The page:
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Metro DC construction

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Looks like SE DC might get a new hospital.

A $400 million hospital proposed for Southeast Washington, pushed by supporters as a medical mecca that will transform health care in long-underserved neighborhoods, was signed into official development today by Mayor Anthony A. Williams (D) and the president of Howard University.

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From the Washington Post....

http://www.washingtonpost.com/wp-dyn/conte...6011701042.html

The M.L.K. Library's days may be numbered. In spite of its having been designed by Mies van der Rohe, the M.L.K. Library is a grim, depressing, dreary place. I support the idea of a new library. As for the old building, it shouldn't be demolished, if only to serve as a reminder of the failures of the Modern Movement in architecture. Perhaps it could be preserved in some fashion, but it is functionally obsolete as a library.

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Urban Center Plan For Shady Grove Wins Approval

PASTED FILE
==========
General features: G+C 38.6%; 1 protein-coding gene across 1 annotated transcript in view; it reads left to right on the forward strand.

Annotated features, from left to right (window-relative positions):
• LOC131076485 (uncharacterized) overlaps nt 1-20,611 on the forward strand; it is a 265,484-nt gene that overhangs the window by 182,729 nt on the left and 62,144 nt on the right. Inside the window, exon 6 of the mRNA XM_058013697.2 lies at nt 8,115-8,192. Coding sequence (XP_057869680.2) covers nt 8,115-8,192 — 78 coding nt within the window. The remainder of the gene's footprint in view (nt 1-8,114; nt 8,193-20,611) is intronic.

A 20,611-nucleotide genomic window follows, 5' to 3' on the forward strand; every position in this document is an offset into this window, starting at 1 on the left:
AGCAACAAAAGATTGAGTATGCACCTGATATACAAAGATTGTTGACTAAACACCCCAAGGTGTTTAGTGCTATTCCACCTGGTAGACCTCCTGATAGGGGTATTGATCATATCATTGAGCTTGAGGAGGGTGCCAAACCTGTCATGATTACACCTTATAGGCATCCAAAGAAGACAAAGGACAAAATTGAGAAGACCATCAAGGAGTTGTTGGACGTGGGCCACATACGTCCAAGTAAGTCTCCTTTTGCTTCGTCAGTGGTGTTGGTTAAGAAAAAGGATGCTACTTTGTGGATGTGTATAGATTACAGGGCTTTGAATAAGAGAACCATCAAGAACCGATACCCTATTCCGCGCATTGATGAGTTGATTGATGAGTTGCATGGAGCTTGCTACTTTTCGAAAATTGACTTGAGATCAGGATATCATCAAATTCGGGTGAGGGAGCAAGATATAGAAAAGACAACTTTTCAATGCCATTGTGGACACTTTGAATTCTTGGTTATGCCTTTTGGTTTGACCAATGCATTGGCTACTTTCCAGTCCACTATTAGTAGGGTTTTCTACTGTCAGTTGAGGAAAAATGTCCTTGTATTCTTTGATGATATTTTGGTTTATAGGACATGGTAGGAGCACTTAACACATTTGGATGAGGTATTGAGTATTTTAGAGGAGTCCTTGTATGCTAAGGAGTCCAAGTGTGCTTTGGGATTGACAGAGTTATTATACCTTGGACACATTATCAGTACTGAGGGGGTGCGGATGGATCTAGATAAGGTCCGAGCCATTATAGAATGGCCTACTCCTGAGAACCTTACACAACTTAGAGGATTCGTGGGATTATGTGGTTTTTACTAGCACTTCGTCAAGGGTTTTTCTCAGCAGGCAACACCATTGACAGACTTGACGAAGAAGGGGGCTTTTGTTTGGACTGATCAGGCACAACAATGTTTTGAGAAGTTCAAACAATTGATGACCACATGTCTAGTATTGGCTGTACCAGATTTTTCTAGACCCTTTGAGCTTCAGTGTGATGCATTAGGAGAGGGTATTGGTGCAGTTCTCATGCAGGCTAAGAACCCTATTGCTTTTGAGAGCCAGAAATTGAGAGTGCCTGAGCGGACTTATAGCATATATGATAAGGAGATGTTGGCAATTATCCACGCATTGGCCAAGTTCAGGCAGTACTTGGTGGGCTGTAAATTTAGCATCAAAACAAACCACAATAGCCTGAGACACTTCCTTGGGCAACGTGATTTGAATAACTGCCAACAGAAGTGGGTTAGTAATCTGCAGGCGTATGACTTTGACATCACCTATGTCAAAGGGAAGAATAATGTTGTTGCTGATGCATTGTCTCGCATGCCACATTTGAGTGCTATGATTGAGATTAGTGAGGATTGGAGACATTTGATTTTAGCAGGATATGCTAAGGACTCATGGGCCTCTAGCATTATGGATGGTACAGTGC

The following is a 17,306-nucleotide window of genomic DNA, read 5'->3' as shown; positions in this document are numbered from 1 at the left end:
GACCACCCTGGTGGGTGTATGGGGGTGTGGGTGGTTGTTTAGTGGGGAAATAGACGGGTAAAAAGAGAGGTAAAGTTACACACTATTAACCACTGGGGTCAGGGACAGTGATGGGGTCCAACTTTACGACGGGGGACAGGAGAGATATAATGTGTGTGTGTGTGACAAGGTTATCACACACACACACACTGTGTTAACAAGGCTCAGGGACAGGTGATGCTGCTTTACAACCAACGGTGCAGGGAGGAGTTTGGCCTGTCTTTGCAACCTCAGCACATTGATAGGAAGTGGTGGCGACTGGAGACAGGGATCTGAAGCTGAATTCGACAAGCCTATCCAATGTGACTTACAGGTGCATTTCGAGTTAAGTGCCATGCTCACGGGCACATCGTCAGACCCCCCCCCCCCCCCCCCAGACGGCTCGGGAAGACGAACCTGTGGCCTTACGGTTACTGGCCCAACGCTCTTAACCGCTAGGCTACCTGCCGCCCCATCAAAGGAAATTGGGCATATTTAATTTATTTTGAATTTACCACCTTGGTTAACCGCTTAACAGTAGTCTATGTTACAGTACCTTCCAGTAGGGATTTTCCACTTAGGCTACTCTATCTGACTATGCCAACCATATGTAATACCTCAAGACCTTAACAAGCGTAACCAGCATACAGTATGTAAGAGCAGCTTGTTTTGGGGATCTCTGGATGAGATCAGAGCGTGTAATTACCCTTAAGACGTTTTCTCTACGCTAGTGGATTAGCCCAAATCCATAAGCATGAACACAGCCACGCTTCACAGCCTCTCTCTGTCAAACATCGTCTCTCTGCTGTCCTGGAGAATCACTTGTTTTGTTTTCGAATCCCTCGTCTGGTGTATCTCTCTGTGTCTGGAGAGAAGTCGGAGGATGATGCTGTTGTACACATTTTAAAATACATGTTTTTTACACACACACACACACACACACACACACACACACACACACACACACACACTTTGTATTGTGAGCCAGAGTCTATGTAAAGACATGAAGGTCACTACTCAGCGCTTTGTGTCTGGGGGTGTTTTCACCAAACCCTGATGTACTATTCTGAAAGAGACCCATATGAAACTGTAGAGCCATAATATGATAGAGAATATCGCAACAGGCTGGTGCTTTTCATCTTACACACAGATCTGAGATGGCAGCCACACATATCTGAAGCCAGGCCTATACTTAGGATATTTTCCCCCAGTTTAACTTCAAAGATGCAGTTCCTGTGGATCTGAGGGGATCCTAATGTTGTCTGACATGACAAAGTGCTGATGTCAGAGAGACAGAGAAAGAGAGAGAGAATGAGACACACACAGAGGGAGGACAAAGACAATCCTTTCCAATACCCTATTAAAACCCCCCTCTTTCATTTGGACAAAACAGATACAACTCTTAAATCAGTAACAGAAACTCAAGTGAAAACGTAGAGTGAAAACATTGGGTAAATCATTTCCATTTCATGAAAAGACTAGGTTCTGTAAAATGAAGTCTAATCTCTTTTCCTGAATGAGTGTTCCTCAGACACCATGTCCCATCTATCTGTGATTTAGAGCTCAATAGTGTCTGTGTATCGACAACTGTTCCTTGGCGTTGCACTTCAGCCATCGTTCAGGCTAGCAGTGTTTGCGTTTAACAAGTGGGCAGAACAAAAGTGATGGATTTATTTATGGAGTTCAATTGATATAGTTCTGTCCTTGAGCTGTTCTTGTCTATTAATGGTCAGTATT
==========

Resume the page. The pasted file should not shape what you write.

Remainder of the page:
An industrial zone around the Shady Grove Metro station would be transformed within the next 20 years into an urban center with office buildings, shops and enough housing for 12,000 people, under a plan approved by the Montgomery County Council yesterday.

In an 8 to 1 vote, the council agreed to allow as many as 6,340 new residences -- apartments, townhouses and single-family homes -- in the 200-acre area surrounding the northwestern end of Metro's Red Line. One-quarter of that housing would be set aside for families struggling to buy or rent in the county.

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Chevy Chase developer raises H Street stakes

Steuart Investment wants to build more than 210 apartments and a grocery store along the western edge of the H Street corridor. Because it can.

And Abdo's partner Broadway has a 140-unit residential project at Third and Eye streets.

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Big Developments Are in the Works for Southeast